Pakistanis blame CIA for fresh
polio cases By Ashfaq Yusufzai
PESHAWAR - Pakistan's efforts to contain
polio in areas bordering Afghanistan may have been
setback following the conviction of a doctor who
allegedly ran a fake vaccine program to locate
al-Qaeda chief Osama bin Laden.
Afridi, who was sentenced to 30 years in prison on
May 23 on charges of treason, is said to have
helped the Central Intelligence Agency (CIA) of
the United States track down bin Laden by
collecting DNA samples from selected residents in
the cantonment town of Abbottabad. Bin Laden was
killed in a US raid on his secret residence in
Abbottabad in May 2011. Afridi was arrested by
Pakistani authorities three weeks later, leading
to friction between Islamabad and Washington.
Medecins Sans Frontieres, the
international medical aid charity, had then warned
that the CIA's alleged use of a vaccination
program as cover to spy
on bin Laden threatened immunization work around
Afridi's role appears to have
exacerbated suspicions among people in the
Federally Administered Tribal Areas (FATA) that
polio vaccinations are part of a US conspiracy to
render their children infertile.
problem of refusing vaccination is not new but
Afridi's fake vaccination campaign has proved to
be a setback to our efforts to popularize
immunization," Dr Rekhanullah Khan, a polio
officer in the FATA, told IPS.
Pakistan has already recorded 22 cases of polio
with 10 of them from the FATA, a territory
consisting of seven tribal agencies.
the FATA, authorities are facing difficulties
reaching children of immunizable age," said Dr
Javid Khan of the World Health Organisation (WHO).
"In the Khyber Agency of the FATA, which
recorded its eighth case last week, oral polio
vaccines have not been administered since October
2009, leaving some 150,000 children vulnerable,"
Javid Khan told IPS.
"This is a program by
the US to cut the population of the Muslims and
weaken them to a point that they become
incapacitated to defend Islam," Qari Mohammad
Akram, a resident of FATA's Bajaur agency, told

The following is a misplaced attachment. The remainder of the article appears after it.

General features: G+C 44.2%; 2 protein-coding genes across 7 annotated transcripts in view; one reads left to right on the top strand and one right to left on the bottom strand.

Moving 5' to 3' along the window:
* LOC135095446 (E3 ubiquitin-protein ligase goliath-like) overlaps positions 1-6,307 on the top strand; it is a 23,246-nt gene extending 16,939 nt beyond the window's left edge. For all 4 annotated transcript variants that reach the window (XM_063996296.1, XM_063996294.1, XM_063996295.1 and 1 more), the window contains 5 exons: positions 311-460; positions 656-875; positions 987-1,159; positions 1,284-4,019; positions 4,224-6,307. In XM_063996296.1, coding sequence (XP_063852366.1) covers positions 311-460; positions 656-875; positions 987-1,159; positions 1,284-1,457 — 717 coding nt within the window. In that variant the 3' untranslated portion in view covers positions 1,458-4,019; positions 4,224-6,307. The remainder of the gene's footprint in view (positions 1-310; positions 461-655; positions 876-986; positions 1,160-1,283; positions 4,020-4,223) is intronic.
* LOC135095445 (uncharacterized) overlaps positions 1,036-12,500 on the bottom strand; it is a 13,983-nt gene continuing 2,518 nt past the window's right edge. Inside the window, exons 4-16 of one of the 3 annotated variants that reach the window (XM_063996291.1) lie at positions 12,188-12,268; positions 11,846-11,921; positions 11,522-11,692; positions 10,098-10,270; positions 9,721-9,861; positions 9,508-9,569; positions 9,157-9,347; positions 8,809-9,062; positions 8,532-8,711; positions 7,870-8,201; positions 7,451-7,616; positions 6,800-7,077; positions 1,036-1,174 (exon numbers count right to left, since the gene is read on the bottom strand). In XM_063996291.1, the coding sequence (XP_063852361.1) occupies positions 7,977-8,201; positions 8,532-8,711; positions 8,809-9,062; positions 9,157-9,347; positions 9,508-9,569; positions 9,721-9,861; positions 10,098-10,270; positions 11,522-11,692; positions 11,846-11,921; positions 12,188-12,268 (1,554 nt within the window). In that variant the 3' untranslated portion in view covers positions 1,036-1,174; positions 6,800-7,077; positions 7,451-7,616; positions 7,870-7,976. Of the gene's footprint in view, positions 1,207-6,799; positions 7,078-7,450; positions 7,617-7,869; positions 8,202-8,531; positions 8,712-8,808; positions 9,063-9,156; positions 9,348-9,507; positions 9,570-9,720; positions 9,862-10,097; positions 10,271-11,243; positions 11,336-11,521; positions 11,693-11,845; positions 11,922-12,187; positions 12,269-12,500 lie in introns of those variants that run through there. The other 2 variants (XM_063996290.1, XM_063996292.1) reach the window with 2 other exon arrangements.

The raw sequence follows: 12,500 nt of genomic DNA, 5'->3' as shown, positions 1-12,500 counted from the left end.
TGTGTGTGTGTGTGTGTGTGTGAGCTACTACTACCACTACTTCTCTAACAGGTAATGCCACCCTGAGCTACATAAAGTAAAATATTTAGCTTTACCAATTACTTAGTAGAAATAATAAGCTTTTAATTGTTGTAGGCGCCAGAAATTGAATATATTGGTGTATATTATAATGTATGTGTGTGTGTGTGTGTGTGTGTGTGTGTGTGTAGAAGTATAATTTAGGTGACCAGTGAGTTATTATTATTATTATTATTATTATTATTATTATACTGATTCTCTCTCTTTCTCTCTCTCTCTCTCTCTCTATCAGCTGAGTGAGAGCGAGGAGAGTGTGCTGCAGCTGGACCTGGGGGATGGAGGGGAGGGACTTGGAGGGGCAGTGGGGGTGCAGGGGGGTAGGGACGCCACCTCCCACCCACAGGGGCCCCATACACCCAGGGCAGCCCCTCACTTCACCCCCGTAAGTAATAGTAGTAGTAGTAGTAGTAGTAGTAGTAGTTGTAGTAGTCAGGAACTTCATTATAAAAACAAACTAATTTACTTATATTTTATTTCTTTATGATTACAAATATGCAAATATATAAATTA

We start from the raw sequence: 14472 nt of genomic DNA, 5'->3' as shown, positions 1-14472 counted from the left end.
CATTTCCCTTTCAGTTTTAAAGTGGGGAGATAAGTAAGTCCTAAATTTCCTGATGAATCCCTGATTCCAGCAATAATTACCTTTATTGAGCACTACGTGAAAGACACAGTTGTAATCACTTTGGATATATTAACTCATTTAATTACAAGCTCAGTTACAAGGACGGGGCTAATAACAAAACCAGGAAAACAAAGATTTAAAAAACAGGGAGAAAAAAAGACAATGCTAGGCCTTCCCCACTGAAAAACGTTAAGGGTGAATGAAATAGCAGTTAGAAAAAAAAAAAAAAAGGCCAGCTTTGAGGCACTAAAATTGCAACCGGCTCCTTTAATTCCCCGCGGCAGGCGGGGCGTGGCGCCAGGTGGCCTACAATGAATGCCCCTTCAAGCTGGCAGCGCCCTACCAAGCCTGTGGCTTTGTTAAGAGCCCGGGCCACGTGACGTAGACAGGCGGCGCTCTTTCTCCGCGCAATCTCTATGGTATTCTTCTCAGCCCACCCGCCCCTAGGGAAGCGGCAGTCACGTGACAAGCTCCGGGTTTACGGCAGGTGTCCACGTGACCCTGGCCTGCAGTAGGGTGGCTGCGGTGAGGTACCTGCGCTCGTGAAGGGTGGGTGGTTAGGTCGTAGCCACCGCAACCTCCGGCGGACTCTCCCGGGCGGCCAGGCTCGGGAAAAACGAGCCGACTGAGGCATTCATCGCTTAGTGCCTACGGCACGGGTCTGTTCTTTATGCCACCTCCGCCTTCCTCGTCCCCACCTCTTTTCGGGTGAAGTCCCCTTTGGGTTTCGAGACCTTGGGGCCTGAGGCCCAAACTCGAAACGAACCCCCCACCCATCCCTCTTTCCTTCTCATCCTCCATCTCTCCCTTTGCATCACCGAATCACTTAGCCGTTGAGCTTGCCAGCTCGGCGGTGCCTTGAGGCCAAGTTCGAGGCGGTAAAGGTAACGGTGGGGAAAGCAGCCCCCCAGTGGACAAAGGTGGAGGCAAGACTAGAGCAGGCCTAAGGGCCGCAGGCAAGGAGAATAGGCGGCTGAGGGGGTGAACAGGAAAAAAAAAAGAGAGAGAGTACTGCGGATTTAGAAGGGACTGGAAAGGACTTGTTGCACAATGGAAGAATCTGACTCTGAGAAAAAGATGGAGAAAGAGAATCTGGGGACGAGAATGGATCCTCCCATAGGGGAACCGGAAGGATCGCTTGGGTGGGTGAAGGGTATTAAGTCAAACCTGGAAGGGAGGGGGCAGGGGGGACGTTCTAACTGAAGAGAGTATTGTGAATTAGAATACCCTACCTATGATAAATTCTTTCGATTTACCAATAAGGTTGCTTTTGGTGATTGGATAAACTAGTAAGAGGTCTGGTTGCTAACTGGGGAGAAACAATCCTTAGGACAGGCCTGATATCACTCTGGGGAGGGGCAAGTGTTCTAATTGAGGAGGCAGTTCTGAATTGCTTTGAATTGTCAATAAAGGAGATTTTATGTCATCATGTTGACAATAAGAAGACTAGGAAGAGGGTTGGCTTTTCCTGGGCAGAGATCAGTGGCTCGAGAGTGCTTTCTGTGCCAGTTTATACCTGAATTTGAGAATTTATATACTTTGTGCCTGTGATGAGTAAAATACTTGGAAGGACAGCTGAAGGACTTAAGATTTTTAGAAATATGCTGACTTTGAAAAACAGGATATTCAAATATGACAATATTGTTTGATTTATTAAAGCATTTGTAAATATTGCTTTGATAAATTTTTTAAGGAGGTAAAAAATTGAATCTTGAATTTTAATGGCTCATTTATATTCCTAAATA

IPS over telephone.
"People here don't
want any treatment for a disease that has not
affected them. We need to follow teachings of
Islam and heed the Prophet," he argued.
Refusal to cooperate with health
authorities is also because FATA residents are
demanding a better deal from the central
"Last week, parents refused to
allow vaccination in South Waziristan agency,
saying they would prefer to have electricity,
paved roads and clean drinking water first," Dr
Muhammad Khalid of the expanded program on
immunization (EPI) in the FATA, told IPS.
The Dawn English language daily, published
from Karachi, quoted Dr Elia Curry, leader of the
WHO's polio eradication section in Pakistan, as
saying on June 9 that the virus will continue to
circulate as long as anti-polio drives miss
significant numbers of children.
told Dawn that environmental surveillance,
covering sewer systems, had proved persistent
circulation of wild poliovirus in cities like
Lahore and Rawalpindi with children in the
provinces of Punjab and Khyber Pakhtunkhwa
WHO's website, the Khyber Agency is the only area
in Asia having both the wild poliovirus-1 and wild
poliovirus-3 types and this poses a threat to
efforts at polio eradication in the country as
well as globally.
WHO officials said there
was added risk of the virus spreading from the
FATA to other parts of the country because of the
ongoing large-scale population migration to other
parts of the country.
drive begun in selected areas of Pakistan on June
4 is expected to reach at least 17 million
children, but would still miss children in the
FATA because of military operations against the
Taliban in several areas, particularly the Khyber
Some parents are convinced that
unsettled conditions in the FATA are mainly
responsible for polio continuing to threaten their
"Both the army and Taliban are
responsible for making my daughter crippled," says
Allah Noor, whose 21-month-old daughter, Salma,
was diagnosed with polio on June 1.
"Obviously vaccinations cannot be carried
out when fighting is in progress and the health
facilities are closed," Noor, a resident of Usai
Khula village of the Khyber Agency, said. "I want
to tell all parents to cooperate and save their
children from vaccine-preventable ailments," he
In early April, the WHO had
requested Khyber Pakhtunkhwa's provincial
government to carry out mass immunizations in the
Jalozai refugee camp, home to 40,000 children
uprooted by military operations in the FATA.
On WHO's request, Dost Muhammad Khan,
chief justice of the Peshawar High Court, ordered
the setting up of transit points to vaccinate
children fleeing military operations in the FATA's
Khyber Agency and reaching the Jalozai camp.
"We established 48 vaccination points
where children coming in from the Khyber Agency
are being vaccinated," Dr Jan Baz Afridi, who
heads the EPI in Khyber Pakhtunkhwa, said.
In 2011, Pakistan emerged as the worst
polio-infected country in the world with 198 cases
and this year will be no different if urgent
measures for mass immunization are not taken,
according to WHO officials.